So, what has it been?  Important.  Every season is.  Kierkegaard said, Life is lived forward, but understood backward.  Special. For the time and memories made.  Crucial in the pursuit of God and dreams.  Crucial in the formation of who we strive to be. And finally, unexpected, because life always is. 

I’m particularly fond of understanding meaning.  With each move and each new state, I get lost in the wild madness of its significance.  What did we learn?  What did we lose? What did we gain?  What did we become? How do we go forward?

There are things to miss about everywhere.  I miss gathering around Ma Bell’s kitchen in Tennessee. I miss California sunsets and its coast line and all the “carnicerias,” because I love to say the word “carniceria.”  I miss the great lakes and the ten thousand lakes of Minnesota.  The culture of Minneapolis.  Those particularly divine pulled pork tacos at the farmer’s market. The wild winds on Lake Superior’s rocky shore.  And now adding to the list, North Carolina’s finest.  The coast, the mountain vistas, the barbeque, the beer, and most of all the handful of people who will be the hardest to leave.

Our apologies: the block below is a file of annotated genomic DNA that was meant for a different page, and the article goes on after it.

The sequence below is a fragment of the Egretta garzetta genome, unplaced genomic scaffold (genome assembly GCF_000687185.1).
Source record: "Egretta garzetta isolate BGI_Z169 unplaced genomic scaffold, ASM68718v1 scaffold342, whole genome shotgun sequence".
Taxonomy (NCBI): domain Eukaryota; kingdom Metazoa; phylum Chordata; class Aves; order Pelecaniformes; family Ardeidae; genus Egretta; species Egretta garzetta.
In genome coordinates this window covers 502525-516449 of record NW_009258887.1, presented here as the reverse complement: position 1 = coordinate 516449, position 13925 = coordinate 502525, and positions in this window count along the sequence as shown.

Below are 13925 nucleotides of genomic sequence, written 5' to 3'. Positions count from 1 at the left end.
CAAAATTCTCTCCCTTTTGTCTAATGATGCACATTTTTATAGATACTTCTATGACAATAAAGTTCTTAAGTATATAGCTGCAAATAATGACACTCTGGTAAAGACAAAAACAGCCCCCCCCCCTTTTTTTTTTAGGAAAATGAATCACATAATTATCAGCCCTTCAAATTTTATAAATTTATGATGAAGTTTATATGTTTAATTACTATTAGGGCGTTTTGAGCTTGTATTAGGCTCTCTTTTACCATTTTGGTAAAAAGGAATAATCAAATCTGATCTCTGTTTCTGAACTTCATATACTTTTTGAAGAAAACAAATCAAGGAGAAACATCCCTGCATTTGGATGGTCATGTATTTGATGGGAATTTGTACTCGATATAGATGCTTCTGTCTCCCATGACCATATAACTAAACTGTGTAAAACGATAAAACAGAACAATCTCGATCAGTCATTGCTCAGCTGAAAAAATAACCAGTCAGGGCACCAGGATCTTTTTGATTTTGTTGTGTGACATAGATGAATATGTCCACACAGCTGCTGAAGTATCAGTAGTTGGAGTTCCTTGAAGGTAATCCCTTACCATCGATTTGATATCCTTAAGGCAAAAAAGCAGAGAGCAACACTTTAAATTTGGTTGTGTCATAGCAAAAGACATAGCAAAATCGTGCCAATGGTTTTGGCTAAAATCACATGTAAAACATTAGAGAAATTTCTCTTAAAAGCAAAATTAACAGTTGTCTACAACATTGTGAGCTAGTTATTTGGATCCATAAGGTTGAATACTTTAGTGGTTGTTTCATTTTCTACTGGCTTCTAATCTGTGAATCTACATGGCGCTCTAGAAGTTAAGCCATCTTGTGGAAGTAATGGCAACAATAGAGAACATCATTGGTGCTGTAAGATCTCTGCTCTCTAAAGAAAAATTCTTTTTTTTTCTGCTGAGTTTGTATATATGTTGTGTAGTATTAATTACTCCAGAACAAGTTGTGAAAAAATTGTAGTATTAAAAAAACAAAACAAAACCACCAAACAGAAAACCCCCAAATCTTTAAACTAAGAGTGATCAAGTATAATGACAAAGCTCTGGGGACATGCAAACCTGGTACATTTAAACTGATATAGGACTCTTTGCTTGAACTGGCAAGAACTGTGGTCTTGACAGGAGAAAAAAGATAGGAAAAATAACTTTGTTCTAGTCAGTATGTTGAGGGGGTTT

I don’t pretend to know everything and  I admit it is not always easy to be the ones who have not settled in and found home.  You don’t hear the wild beckoning that roars inside us, the whispers that call us to follow this winding trail for reasons we don’t always see.  And that’s just fine.  It’s a complex and mysterious world. 

My six year old tells a lot of stories.  I started to write one of them down, and this is how it went.

Chapter One- The Beginning.

It starts with a little ending. 

This is a story about a clown dinosaur who meets a cow with horns.  He can protect himself from predators.

He told me that it was going to have lots of chapters.

And that’s kind of genius and true.



Friday, June 5, 2015

June 5, 2015: all the things

I found my sunglasses in the folds of the stroller, the very last place they could be.  The world was extra bright for those two days, the sun blinding my light eyes. The only sunglasses I could find were a pair with golden glittered rims, a sweet gift from a friend, when we gathered with our families over brunch for dinner and celebrated motherhood with mimosas, donuts, and sparkly glasses.  I put them on and they turned the world three shades brighter on an already dazzling day.  That wouldn’t work.  I gave them to the kids.  When a person walks in a room wearing glitter rimmed sunglasses, a smile is certain.